Asia – continent of contrasts

When it comes to Asia, superlatives are unavoidable: the largest continent on earth is also the most populous with more than four billion inhabitants according to Countryaah. The highest mountains, the deepest lake and the largest forest area in the world are also in Asia. Here there is the highest proportion of raw materials worldwide.

The huge continent is difficult to describe in a few sentences. The landscape, cultural and economic differences between the individual countries are too great.

There are generally six Asian subregions. The Asian part of Russia is located in North Asia, often referred to as Siberia. With 13 million square kilometers of land, it covers three quarters of the Russian territory.

The landscape in the sparsely populated area is characterized by huge coniferous forests and endless steppes. The states of Central and Western Asia, located southwest of Siberia, are often referred to as the Near and Middle East. This region is full of contrasts. Countries such as Afghanistan and Iran have made headlines in recent years, especially as the scene of political and religious conflicts. The Asian part of Turkey and the extremely wealthy United Arab Emirates, however, prefer to every year millions of tourists. Here, sun-drenched beaches and cultural sights attract.

South Asia joins east of this region. The largest country in this region is India, which with 1.2 billion inhabitants is the most populous country in the world after China. In the northeast, the Himalayan Mountains form the geographical border with China. The vast country can look back on thousands of years of cultural history, the stone evidence of which is the Great Wall of China or the terracotta army of Xi’an.

At the same time, the country has become one of the most important economic nations in the world in recent decades. This is particularly noticeable in the mega cities like Beijing or Shanghai. The countries of Japan and South Korea, which also belong to East Asia, are also characterized by a flourishing economy and ultra-modern cities such as Tokyo and Seoul.

The Southeast Asia region and south of China is also popular with tourists. Countries such as Thailand, Malaysia, Indonesia and Vietnam have a tropical climate according to Abbreviationfinder. Dense rainforests, fantastic beaches and colorful underwater worlds make the region attractive. Singapore has a special position. At just 716 square kilometers, it is the smallest country in Asia. Due to its long colonial history, its prosperity and the multicultural population, the city-state is a good “entry” into the world of Southeast Asia.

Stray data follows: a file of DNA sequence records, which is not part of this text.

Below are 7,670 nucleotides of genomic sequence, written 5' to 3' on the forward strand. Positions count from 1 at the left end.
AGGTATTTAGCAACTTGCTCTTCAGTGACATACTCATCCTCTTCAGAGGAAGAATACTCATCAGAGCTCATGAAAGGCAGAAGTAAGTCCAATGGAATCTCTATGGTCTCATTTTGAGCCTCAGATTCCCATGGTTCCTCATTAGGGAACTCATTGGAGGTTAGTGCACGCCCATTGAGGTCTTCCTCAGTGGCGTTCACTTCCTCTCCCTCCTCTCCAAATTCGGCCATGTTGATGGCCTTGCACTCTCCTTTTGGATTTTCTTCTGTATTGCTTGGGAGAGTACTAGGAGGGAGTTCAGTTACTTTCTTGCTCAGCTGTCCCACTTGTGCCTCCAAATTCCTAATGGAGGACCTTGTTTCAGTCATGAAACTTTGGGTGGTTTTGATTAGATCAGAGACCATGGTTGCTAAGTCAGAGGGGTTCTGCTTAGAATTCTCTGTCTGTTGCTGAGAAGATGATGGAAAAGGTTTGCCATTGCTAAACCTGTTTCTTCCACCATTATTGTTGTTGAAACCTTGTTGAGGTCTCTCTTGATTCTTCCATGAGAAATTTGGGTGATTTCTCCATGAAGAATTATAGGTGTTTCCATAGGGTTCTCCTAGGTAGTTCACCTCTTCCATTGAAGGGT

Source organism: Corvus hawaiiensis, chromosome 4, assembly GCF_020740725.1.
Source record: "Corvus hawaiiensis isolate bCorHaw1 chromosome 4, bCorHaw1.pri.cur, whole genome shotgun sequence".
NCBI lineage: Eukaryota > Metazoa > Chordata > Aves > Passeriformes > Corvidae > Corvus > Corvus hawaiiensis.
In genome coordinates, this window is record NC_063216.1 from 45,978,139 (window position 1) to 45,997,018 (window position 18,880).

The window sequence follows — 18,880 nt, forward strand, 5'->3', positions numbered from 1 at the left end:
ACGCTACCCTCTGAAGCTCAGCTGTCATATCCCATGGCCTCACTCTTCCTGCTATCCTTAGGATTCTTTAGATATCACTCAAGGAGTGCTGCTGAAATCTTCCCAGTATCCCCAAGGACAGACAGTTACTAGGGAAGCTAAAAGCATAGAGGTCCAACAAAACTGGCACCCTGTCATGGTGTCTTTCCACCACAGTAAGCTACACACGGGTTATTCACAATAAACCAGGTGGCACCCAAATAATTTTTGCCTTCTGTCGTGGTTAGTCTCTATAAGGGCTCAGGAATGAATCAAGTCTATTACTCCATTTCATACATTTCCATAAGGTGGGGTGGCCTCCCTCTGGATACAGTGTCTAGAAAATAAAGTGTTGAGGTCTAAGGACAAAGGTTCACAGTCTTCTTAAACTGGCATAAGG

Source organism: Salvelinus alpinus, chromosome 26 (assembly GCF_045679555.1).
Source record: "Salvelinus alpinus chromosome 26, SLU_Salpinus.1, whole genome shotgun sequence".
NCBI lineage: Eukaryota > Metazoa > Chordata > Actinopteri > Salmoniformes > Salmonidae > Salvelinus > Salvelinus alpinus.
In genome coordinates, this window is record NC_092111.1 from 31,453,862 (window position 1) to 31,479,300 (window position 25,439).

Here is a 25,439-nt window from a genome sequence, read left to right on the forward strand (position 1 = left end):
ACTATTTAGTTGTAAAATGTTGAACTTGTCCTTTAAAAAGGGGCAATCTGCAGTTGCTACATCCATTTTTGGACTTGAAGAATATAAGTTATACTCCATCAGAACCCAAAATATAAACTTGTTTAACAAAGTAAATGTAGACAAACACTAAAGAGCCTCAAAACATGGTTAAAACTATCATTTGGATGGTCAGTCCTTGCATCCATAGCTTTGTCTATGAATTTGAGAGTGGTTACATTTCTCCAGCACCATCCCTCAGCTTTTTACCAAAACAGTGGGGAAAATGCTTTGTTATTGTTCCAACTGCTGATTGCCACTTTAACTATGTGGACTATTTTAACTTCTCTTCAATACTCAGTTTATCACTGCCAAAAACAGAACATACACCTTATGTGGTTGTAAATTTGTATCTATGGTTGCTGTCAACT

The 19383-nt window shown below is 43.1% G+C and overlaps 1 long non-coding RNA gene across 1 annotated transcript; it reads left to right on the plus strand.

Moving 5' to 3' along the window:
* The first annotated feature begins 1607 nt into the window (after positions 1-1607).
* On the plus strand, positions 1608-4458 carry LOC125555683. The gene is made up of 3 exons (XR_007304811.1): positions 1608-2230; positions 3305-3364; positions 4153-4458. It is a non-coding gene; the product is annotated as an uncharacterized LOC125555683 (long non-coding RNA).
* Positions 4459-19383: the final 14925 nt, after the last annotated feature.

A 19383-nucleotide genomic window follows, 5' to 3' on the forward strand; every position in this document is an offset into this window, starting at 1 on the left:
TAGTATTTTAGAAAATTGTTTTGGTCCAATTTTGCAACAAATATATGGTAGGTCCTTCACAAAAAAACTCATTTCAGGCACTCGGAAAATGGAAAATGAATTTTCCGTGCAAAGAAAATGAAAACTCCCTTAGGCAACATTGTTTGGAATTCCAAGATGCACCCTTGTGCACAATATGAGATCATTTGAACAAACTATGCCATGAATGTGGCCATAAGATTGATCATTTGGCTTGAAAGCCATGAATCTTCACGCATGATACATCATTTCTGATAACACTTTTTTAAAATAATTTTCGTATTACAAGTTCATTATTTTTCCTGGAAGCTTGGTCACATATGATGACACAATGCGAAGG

Country Public expenditure on education as a share of GDP (per cent) Public expenditure on education as a share of the state budget (percent)
Afghanistan 4.1 (2017)
Bahrain 2.3 (2017) 15.7 (2017)
Bangladesh 2.0 (2018) 7.5 (2016)
Bhutan 6.6 (2018) 11.4 (2016)
Brunei 4.4 (2016) 24.0 (2017)
Burma 2.0 (2018) 11.4 (2016)
Philippines 2.7 (2009) 10.2 (2017)
United Arab Emirates 13.2 (2009)
India 3.8 (2013) 5.0 (1997)
Indonesia 3.6 (2015) 14.1 (2013)
Iraq 3.6 (1989) 20.5 (2015)
Iran 4.0 (2018)
Israel 5.8 (2016) 20.0 (2017)
Japan 3.2 (2016) 15.0 (2015)
Yemen 5.2 (2008) 9.1 (2016)
Jordan 3.6 (2018) 12.5 (2008)
Cambodia 2.2 (2018) 11.7 (2017)
Kazakhstan 2.8 (2018) 9.1 (2014)
China 1.9 (1999) 13.9 (2016)
Kyrgyzstan 6.0 (2017) 12.6 (1999)
Kuwait 3.8 (2006) 18.5 (2017)
Laos 2.9 (2014) 13.4 (2006)
Lebanon 2.4 (2013) 12.2 (2014)
Malaysia 4.5 (2018) 8.6 (2013)
Maldives 4.1 (2016) 20.7 (2016)
Mongolia 4.1 (2017) 11.1 (2016)
Nepal 5.2 (2018) 13.5 (2017)
North Korea 15.9 (2017)
Oman 5.0 (2013)
Pakistan 2.9 (2017) 16.0 (2017)
Qatar 2.9 (2017) 13.8 (2017)
Saudi Arabia 5.1 (2008) 8.9 (2017)
Singapore 2.9 (2013) 19.3 (2008)
Sri Lanka 2.1 (2018) 20.0 (2013)
South Korea 4.6 (2016) 14.5 (2017)
Syria 5.1 (2009)
Tajikistan 5.2 (2015) 19.2 (2009)
Taiwan 16.4 (2015)
Thailand 4.1 (2013)
Turkmenistan 3.0 (2012) 19.1 (2013)
Uzbekistan 5.3 (2017) 20.8 (2012)
Vietnam 4.2 (2018) 19.2 (2017)
East Timor 4.1 (2018) 18.5 (2013)

Hong Kong


Hong Kong is the only place in China where Chinese citizens can criticize Beijing’s one-party government. Hong Kong residents have long been pushing for them to elect their head of government in direct elections and elect all members to the local parliament. Demonstrations with thousands of people have been held for many years on the streets of Hong Kong, often in connection with the anniversary of the territory being handed over to China.